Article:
- Cadillac Desert: The American West and Its Disappearing Water, Revised Edition
Fascinating / great book. Highly recommended for anyone that lives in the Western United States to understand where your water comes from, who’s using it, and maybe most importantly, who decided who gets to use it.
- Page 29, loved the description of the rivers from the past: "Soap Creek Rapids, Badger Creek Rapids, Crystal creek Rapids, Lava Falls. Nearly all of the time, the creeks that plunge down the ravine of the Grand Canyon will barely float a walnut shell, but the flash floods resulting from a desert downpour can dislodge boulders as big as a jitney bus. Tumbled by gravity, the boulders carom into the main river and sit there, creating a dam, which doesn’t so much stop the river as make it mad. Except for the rapids of the Susitna, the Niagra, and perhaps a couple of rivers in Canada, the modern Colorado’s rapids are the biggest on the continent. Before the dams were built, however, the Colorado’s rapids were really big. At Lava Falls, where huge chunks of basalt dumped in the main river create a thirty-foot drop, waves at flood stage were as high as three-story houses. There was a cycling wave at the bottom that, every frew seconds, would burst apart with the retort of a sixteen-inch gun, drenching anyone on either bank of the river – two hundred feet apart."
- Page 212: fascinating to know that there was a possibility of diverting water from the Columbia to the Southwest. "Fifty million here, eighty million there, a hundred million here, and soon one was talking about real money. In the 1960s, Dos Rios Dam could have been built for $400 million; today it might cost $3 billion or more. A diversion from the Columbia River to the Southwest could have been built for $6 billion or so in the sixties, and there was so much surplus energy in the Northwest that a few million acre-feet of water removed from a river that dumps 140 million acre-feet into the sea might not have been missed. Today the cost seems utterly prohbitive, and Washington and Oregon would probably resist the engineers with tanks. The opportunity was there. But the Corps of Engineers and the Bureau squandered their political capital and billions in taxpayers’ money on vainglorious rivalry, with the result that much of what they really wanted to build does not now exist, and probably never will."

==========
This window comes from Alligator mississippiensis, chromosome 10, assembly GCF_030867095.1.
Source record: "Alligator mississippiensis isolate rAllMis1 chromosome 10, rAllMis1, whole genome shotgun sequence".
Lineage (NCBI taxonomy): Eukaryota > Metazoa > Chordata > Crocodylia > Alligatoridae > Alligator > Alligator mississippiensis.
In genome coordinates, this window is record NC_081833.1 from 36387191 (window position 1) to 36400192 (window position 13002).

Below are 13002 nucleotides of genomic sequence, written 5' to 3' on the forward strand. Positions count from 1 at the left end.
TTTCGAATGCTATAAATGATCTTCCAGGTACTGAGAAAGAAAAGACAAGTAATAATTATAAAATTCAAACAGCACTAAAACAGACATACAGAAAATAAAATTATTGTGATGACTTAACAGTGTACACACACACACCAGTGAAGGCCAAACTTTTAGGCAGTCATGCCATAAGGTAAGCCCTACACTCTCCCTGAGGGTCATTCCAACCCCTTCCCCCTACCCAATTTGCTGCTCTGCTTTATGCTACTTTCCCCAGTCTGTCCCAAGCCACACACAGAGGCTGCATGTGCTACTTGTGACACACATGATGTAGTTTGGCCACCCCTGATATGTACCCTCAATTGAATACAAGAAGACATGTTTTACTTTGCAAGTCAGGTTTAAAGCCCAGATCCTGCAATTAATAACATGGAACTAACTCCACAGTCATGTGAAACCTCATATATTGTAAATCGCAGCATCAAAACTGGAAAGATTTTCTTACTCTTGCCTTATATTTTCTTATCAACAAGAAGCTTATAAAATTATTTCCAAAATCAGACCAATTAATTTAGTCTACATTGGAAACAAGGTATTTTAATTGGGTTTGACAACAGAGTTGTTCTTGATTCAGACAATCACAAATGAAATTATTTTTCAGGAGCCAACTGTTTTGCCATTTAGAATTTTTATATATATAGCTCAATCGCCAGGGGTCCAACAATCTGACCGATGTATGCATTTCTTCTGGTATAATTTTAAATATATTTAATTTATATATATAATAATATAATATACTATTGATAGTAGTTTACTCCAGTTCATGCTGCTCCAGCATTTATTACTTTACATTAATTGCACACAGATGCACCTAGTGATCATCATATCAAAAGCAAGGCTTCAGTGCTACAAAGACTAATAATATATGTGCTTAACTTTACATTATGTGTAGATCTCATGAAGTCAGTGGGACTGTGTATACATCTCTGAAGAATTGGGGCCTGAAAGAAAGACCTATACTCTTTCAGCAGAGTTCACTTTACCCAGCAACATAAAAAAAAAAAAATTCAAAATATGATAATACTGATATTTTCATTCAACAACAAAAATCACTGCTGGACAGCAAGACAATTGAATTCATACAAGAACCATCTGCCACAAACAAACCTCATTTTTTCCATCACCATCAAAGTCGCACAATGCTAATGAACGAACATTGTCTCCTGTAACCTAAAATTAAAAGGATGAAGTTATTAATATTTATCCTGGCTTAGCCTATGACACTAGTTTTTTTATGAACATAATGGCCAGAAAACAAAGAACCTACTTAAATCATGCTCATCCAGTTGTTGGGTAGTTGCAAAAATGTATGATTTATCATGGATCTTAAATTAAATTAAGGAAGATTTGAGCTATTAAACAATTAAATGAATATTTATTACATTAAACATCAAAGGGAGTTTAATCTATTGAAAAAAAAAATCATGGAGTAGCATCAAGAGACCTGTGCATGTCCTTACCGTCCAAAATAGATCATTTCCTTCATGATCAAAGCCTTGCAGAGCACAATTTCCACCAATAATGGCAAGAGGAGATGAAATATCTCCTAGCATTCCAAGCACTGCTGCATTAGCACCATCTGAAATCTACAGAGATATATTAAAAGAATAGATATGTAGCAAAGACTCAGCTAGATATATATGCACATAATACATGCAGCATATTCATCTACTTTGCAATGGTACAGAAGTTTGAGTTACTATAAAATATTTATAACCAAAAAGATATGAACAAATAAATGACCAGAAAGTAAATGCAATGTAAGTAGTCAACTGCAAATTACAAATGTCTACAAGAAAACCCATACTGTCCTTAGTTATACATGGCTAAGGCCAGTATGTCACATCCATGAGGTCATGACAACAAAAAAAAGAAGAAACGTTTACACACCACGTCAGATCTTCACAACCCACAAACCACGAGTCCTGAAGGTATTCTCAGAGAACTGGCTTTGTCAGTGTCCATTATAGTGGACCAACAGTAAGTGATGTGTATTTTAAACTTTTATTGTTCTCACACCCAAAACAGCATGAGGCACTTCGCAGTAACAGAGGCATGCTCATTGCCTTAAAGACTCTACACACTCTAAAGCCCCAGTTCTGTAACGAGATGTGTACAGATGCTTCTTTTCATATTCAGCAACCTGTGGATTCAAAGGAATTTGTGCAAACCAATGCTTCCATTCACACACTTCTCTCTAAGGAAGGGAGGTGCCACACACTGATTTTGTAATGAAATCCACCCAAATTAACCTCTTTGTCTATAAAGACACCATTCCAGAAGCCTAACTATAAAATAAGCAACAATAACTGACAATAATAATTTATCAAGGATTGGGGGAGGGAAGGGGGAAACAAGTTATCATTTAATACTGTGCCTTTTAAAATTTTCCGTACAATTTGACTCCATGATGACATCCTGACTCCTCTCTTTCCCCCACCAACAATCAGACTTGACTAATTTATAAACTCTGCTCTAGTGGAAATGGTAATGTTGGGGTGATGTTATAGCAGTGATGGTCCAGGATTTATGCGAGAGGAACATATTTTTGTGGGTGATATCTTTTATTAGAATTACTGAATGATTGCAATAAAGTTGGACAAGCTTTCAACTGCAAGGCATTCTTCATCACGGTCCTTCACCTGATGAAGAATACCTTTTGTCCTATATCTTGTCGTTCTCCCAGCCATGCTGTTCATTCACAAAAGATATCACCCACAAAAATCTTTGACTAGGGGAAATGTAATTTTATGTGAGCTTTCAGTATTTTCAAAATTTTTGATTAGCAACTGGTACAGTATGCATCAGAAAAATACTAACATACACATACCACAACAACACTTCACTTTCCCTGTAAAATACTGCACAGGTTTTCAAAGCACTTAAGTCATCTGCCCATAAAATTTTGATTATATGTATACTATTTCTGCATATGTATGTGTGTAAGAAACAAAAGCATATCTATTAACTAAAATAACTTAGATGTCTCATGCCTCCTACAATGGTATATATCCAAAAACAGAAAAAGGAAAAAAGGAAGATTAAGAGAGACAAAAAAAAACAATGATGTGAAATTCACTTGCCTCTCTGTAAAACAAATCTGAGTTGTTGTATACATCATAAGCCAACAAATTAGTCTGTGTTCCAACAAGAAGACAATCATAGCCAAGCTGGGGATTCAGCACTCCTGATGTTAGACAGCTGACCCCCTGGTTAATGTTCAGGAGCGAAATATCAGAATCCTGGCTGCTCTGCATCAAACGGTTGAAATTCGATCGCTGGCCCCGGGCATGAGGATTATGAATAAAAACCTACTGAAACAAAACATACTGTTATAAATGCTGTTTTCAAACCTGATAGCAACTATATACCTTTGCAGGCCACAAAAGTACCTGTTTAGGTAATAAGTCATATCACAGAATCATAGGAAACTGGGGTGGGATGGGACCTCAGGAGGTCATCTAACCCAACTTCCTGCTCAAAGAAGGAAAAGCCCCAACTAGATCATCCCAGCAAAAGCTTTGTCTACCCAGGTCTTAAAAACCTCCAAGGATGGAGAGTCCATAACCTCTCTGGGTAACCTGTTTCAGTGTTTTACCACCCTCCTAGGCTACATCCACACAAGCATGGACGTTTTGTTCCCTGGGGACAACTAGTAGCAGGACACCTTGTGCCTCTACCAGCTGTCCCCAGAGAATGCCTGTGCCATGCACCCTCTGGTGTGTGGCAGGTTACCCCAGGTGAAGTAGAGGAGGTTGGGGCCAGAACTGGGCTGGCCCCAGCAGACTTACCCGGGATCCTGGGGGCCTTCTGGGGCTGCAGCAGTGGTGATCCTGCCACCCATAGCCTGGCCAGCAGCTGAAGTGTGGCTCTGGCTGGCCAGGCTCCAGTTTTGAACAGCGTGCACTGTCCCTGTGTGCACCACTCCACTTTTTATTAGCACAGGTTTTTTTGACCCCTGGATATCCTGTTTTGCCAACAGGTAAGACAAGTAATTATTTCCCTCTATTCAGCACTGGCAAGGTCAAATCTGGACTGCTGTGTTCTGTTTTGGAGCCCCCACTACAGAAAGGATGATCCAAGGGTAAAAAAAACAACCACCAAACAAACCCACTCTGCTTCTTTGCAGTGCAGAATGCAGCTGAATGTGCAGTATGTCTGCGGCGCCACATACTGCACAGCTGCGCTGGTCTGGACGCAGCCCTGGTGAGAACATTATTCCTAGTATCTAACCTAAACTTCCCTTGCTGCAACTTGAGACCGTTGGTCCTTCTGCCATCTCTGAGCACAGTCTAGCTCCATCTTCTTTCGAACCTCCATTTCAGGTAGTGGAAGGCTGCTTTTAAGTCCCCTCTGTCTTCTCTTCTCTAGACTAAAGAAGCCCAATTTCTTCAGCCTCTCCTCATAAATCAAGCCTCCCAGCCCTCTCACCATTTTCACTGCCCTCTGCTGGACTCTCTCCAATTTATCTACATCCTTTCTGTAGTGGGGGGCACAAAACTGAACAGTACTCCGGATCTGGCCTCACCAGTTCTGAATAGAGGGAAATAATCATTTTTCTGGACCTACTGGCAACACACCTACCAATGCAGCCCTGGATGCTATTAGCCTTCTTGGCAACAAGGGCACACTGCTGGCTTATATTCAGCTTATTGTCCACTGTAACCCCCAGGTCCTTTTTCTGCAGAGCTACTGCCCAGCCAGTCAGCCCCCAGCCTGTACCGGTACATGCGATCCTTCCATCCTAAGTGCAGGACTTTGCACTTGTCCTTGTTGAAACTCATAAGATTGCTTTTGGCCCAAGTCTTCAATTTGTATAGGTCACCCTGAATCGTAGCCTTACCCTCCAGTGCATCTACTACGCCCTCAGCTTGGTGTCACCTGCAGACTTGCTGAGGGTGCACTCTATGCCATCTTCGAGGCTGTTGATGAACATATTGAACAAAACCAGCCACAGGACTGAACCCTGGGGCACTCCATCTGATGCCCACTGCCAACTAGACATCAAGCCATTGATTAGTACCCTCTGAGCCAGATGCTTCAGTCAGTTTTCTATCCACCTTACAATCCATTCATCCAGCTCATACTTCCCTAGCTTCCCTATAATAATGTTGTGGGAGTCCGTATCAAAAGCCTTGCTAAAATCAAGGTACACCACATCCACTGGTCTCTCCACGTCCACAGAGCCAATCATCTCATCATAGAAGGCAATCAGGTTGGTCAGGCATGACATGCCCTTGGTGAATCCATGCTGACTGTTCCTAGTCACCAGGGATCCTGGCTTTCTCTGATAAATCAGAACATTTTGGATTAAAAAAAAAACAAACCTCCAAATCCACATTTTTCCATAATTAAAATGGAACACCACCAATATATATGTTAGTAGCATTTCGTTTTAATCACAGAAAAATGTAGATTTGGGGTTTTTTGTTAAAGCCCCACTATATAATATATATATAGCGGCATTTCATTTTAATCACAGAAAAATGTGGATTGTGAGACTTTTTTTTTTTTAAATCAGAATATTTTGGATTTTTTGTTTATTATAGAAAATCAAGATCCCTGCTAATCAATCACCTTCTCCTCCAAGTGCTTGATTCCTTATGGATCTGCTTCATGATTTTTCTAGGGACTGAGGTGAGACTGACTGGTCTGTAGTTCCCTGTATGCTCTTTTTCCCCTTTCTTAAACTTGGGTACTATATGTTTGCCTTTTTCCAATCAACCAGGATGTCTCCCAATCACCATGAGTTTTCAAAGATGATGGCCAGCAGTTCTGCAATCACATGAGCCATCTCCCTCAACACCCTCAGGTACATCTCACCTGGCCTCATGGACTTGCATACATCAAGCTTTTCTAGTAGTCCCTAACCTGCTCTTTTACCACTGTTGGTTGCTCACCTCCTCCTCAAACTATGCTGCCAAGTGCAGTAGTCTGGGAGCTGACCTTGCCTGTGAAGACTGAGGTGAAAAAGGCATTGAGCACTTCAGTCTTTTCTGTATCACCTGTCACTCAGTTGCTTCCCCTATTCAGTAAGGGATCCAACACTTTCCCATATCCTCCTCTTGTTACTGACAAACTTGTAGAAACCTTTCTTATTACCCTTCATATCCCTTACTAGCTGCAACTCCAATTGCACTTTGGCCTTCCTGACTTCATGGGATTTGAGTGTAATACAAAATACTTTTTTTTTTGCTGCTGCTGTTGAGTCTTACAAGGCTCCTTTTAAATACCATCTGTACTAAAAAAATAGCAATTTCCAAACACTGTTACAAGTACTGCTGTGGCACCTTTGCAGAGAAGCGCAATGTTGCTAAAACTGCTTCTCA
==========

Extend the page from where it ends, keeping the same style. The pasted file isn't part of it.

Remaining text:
- Page 332, on California: "Everyone knows that there is a desert somewhere in California, but many people believe it is off in some remote corner of the state – the Mojave Desert, Palm Springs, the eastern side of the Sierra Nevada. But inhabited California, most of it, is, by strict definition, a semidesert. Los Angeles is drier than Beirut; Sacramento is as dry as the Sahel; San Francisco is just slightly rainier than Chihuahua. About 65 percent of the state receives under 20 inches of precipitation a year. California, which fools visitors into believing it is "lush", is a beautiful fraud…. There was hardly a single tree growing in San Francisco when the fist Spanish arrived; it was too dry and wind-blown for trees to take hold. Today, Golden Gate Park looks as if Virginia had mated with Borneo, thanks to water brought nearly two hundred miles by tunnel. The same applies to Bel Air, to Pacific Palisades, to the manicured lawns of La Jolla, where the water comes from three directions, and from a quarter of a continent away."